Now all I needed was a stand and a big sign. Daddy asked me what I had in mind. I said that I wanted a stand beside the road to sell Pepsi Colas. He told me to draw it out and come up with a way to get all the drinks out of the creek and how did I plan to keep them cold. Lastly, he asked how I planned to do that and all my chores.

At that time Pepsi sold for a dime. Since I got mine for free I charged a nickel. Daddy built me a stand and we got a galvanized tub for ice. We put the stand beside the road near the creek and used rakes to get the Pepsi out of the creek bed.

I got up early every morning to get my work done and then I sat by the road. Sundays after church were the best time as folks took Sunday drives. Mom made me some pie to sell by the slice and we added corn and watermelons. I was working on my third tin box for the coins and bills I earned.

I got that bike at the end of the season and I had my stand for two years after that until we moved to town. I told my Daddy that I really did use my imagination.

Point of View:

If you really want to accomplish something you have to imagine it. You have to imagine how you will do it. You have to imagine what success looks like. Imagination is a gift that we are all born with. It is a tool we can use to envision what the future may hold. When we work with a team we engage in ideas, we plan, we strategize, and we talk about what if and why not. In truth, we can imagine dynamic change, innovation, creative engagement, and listening. We have a vision of where we want to go and what success looks like. It all started with our childhood gift of imagination.

Larry Tyler
Larry Tyler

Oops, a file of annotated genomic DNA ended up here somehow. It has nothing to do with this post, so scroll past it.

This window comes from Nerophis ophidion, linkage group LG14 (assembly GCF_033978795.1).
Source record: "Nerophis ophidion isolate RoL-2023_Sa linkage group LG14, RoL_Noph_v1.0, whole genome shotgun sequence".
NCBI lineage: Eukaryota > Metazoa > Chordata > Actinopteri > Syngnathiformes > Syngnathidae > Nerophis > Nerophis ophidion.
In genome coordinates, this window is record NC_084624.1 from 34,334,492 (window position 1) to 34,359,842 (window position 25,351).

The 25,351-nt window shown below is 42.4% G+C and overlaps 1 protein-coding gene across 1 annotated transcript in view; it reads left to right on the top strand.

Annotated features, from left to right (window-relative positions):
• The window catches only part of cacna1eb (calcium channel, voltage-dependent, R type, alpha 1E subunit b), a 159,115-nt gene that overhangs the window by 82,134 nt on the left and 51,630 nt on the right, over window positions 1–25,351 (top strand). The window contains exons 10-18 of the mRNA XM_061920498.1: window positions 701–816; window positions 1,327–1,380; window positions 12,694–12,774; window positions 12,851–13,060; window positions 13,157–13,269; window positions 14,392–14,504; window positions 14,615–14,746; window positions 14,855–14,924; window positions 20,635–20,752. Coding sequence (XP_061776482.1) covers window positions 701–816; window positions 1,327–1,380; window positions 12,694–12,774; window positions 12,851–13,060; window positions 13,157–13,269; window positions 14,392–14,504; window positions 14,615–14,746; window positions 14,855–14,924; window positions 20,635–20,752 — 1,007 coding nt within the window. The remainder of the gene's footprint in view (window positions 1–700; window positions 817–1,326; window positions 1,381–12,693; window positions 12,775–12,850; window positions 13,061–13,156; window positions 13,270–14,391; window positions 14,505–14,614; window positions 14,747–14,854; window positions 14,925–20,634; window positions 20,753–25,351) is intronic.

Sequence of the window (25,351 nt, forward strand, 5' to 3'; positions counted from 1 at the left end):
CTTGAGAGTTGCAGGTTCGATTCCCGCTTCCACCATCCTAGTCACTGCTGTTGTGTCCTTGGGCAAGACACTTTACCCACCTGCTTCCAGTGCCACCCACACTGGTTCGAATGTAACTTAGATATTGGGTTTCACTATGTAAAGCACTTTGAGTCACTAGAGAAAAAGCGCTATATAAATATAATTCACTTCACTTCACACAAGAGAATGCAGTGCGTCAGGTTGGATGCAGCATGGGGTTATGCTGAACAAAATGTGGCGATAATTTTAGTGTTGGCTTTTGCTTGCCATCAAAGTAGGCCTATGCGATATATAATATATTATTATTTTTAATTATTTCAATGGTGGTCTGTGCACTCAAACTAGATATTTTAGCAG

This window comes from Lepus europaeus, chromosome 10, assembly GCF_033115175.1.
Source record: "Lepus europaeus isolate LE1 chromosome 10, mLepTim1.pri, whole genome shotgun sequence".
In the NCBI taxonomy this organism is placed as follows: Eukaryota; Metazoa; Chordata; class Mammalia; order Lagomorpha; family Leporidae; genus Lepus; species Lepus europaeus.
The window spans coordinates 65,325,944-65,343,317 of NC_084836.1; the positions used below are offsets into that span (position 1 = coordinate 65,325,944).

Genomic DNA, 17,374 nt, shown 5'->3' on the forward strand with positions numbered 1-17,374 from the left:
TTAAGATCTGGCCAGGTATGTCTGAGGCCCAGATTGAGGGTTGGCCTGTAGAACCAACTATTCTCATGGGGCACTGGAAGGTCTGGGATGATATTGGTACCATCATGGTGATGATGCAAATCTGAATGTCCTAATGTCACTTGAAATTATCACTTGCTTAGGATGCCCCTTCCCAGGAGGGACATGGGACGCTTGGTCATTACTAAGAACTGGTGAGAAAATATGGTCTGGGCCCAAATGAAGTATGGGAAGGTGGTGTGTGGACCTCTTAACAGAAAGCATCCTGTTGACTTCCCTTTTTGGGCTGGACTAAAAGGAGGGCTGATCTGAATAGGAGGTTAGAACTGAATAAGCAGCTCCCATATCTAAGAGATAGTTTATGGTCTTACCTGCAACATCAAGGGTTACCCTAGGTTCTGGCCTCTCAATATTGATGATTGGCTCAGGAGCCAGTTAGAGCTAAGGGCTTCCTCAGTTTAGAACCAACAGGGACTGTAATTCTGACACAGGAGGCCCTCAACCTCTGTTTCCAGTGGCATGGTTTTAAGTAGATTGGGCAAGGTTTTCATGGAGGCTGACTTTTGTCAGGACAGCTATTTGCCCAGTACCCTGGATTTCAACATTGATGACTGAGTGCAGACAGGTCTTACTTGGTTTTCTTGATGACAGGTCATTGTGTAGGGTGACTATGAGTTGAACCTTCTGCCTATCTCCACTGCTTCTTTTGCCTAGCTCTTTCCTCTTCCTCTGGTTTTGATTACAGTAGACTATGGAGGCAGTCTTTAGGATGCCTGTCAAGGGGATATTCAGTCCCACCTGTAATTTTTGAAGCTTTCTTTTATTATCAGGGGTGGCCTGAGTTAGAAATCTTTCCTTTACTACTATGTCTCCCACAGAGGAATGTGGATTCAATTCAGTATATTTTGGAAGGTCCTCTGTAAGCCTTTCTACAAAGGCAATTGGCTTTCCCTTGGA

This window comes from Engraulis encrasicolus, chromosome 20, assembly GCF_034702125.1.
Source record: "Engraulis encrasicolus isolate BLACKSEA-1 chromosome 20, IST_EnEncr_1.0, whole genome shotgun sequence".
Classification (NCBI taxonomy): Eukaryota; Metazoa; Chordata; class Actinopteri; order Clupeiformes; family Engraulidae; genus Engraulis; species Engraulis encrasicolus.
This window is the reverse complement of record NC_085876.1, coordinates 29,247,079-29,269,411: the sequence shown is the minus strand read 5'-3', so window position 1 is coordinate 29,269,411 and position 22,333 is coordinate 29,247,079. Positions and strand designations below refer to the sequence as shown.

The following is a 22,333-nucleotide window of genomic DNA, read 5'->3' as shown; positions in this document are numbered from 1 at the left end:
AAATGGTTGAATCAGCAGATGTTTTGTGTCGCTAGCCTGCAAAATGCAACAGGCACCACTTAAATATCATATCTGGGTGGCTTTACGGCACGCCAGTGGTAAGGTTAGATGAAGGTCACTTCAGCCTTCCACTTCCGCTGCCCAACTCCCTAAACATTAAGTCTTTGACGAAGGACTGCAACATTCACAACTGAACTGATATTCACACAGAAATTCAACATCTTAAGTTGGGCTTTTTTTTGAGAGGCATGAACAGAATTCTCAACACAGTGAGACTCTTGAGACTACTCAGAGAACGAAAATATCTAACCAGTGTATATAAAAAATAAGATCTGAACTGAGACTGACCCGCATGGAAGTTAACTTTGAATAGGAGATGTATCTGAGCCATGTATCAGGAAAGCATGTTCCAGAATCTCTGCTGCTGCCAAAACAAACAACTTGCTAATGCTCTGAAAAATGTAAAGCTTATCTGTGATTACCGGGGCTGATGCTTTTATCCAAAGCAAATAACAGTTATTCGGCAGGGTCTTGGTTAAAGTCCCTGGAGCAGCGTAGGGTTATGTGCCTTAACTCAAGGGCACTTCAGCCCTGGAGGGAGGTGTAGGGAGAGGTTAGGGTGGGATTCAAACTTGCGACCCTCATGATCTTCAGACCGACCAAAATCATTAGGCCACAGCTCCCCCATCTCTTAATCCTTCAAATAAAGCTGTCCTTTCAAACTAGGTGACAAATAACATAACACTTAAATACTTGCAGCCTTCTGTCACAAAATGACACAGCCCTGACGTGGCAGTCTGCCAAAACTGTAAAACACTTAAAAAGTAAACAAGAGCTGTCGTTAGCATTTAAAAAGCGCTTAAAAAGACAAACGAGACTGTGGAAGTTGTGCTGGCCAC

I have 40 years of Retail Management experience. I am the person they send in to fix things. Call it a Store Focus Specialist, a Smoke Jumper, an Outlaw. I can work within the system or go outside the box when needed. I love walking into chaos and bringing order. I am not a key word person and my education came from mentors not schools. I believe that everything that we do starts with hiring the right people. Driving sales, merchandising, customer service and metrics are just keywords until you hire the right people. My top talents are Recruiting, hiring, training, associate development, and going into a focus store and turning it around. Most importantly I believe in people and that if you teach them, develop them and believe in them they will do far more than they thought possible.
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Chris Pehura

I feel imagination is the glue that connects people together. Many escape into stories, movies, and youtube videos because they crave imagination — such as two cats acting out a typical two player fighting game. Never knew cats could throw fireballs.